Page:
If you've been following this blog for awhile, you already know a good bit of our backstory-- that Carolina Ground Flour Mill (and it's predecessor, the North Carolina Organic Bread Flour Project) was very much a response to the fact the we suddenly had bread wheat varieties that could be grown in the Southeast. Dr David Marshall of the USDA-ARS based in Raleigh, began the Uniform Bread Wheat Trials back in the early 2000s and by 2008, the first varieties of bread wheats were being released, exhibiting strong disease package and yield in the field, and good performance in the bakery (see post). Dr Marshall is a public breeder and the Uniform Bread Wheat trials is a public breeding project. In a world of agribusiness where private breeds have become the norm-- GMOs taking this to a whole other level-- the ability to work with a public breeder, old school breeding (no GMOs), to launch a flour mill, and begin connecting farmer with baker-- existing outside the global commodities market/ finding real and sustainable pricing-- is a pretty extraordinary thing. Because of this mill and other similar efforts nationwide, bakeries are changing/expanding their buying practices. For us, the push to launch a regional flour mill came from our bakeries here in the Carolinas, and our story continues to unfold. The bakers have had great results with our flours. Extraordinary looking (and tasting) breads have been produced as a result of this mill (AND our growers and the fine work of our bakeries).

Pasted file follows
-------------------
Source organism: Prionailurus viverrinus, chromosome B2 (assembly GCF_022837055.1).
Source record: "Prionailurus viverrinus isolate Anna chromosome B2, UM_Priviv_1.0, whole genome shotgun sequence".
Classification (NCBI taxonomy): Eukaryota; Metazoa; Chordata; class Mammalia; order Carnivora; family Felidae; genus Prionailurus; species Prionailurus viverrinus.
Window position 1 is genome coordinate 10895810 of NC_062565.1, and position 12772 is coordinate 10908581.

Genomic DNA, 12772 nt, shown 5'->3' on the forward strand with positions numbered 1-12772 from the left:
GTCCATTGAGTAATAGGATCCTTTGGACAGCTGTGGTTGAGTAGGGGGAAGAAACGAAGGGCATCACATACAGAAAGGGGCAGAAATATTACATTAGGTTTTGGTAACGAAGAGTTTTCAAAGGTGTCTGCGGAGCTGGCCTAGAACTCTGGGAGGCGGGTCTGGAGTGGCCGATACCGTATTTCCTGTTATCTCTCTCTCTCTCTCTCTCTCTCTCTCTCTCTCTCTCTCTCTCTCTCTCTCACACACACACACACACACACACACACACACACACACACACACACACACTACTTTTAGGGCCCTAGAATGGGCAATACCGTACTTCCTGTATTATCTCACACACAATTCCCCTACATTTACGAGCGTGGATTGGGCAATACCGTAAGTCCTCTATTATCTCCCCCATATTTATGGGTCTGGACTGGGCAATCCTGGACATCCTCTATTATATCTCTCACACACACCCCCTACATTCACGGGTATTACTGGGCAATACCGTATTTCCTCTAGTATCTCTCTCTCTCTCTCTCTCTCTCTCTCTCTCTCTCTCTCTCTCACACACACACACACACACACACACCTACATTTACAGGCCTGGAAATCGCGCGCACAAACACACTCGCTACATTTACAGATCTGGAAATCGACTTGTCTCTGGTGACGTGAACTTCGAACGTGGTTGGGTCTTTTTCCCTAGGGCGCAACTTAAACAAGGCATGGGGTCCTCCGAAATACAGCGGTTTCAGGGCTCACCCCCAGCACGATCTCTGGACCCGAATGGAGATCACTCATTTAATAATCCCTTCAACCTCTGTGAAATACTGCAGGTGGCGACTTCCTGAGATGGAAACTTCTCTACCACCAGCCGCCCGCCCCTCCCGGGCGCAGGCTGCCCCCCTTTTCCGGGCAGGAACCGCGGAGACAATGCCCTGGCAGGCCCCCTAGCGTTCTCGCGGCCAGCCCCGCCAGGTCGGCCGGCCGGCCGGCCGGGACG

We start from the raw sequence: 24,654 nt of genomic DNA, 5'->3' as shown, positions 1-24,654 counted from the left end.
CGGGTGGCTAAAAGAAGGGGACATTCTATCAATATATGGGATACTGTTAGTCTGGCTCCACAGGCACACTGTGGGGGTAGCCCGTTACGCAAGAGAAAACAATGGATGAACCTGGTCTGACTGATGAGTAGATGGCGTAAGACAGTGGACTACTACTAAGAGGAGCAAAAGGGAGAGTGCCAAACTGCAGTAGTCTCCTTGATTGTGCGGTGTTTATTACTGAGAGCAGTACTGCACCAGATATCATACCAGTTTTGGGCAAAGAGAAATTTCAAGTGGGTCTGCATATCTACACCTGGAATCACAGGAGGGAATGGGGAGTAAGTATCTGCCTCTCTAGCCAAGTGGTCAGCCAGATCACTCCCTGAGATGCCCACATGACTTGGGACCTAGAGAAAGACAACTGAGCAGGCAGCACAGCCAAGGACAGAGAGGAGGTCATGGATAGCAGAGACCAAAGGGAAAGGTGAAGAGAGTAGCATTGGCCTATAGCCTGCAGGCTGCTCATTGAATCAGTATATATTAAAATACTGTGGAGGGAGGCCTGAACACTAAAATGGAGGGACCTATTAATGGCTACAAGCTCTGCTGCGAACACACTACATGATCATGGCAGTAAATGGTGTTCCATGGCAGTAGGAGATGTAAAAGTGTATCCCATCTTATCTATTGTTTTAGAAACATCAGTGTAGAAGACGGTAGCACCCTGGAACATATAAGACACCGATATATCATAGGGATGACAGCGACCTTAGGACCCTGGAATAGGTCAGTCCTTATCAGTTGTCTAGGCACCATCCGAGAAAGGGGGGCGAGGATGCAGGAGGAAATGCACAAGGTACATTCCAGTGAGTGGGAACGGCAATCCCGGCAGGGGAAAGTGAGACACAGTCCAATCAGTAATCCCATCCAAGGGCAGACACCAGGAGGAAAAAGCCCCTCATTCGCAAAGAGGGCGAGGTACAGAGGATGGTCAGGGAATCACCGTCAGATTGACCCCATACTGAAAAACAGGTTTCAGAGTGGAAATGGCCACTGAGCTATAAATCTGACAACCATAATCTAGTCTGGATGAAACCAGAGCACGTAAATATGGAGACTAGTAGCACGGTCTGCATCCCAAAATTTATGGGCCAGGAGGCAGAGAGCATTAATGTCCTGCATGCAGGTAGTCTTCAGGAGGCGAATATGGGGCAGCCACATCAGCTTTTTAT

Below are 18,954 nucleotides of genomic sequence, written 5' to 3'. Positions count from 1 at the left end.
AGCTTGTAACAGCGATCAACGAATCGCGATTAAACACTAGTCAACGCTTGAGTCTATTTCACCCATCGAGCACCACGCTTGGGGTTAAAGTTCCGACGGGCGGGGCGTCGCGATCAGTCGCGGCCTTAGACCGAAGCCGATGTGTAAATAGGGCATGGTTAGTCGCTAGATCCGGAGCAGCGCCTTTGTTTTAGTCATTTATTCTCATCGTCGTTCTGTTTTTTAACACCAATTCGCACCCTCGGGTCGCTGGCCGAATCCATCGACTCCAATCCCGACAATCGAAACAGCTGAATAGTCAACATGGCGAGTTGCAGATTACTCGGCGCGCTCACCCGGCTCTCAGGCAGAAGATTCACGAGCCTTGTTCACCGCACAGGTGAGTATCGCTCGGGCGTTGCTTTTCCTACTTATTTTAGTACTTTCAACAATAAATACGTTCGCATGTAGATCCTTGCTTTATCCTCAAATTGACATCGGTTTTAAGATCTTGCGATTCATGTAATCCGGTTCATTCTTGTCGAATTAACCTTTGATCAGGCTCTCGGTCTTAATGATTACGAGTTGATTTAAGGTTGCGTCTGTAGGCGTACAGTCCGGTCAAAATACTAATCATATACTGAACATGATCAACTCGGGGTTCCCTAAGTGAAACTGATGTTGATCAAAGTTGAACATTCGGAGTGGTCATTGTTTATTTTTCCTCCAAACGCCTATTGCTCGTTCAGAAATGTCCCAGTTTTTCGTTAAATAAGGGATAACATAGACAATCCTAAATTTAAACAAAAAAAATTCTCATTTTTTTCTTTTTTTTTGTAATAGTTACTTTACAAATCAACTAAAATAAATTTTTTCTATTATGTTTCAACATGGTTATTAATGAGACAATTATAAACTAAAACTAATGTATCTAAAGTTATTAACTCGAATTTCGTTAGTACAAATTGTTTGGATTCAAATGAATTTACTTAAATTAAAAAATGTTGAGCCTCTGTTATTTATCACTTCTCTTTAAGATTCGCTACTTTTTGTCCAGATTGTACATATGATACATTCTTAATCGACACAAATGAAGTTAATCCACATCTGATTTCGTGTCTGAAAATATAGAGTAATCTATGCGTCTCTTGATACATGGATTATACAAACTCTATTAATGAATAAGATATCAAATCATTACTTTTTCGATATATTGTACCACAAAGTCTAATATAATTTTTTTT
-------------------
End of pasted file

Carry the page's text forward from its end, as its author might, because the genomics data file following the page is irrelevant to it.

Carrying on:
But what about pastry wheat?  

North Carolina grows more soft wheat (soft wheat is pastry wheat; hard wheat is bread wheat) than any other Southern state. Most of it lands at the grain elevator, blended into obscurity, and from there, the majority heads to the feed mill. What is traditionally grown in the Carolinas is a soft RED wheat.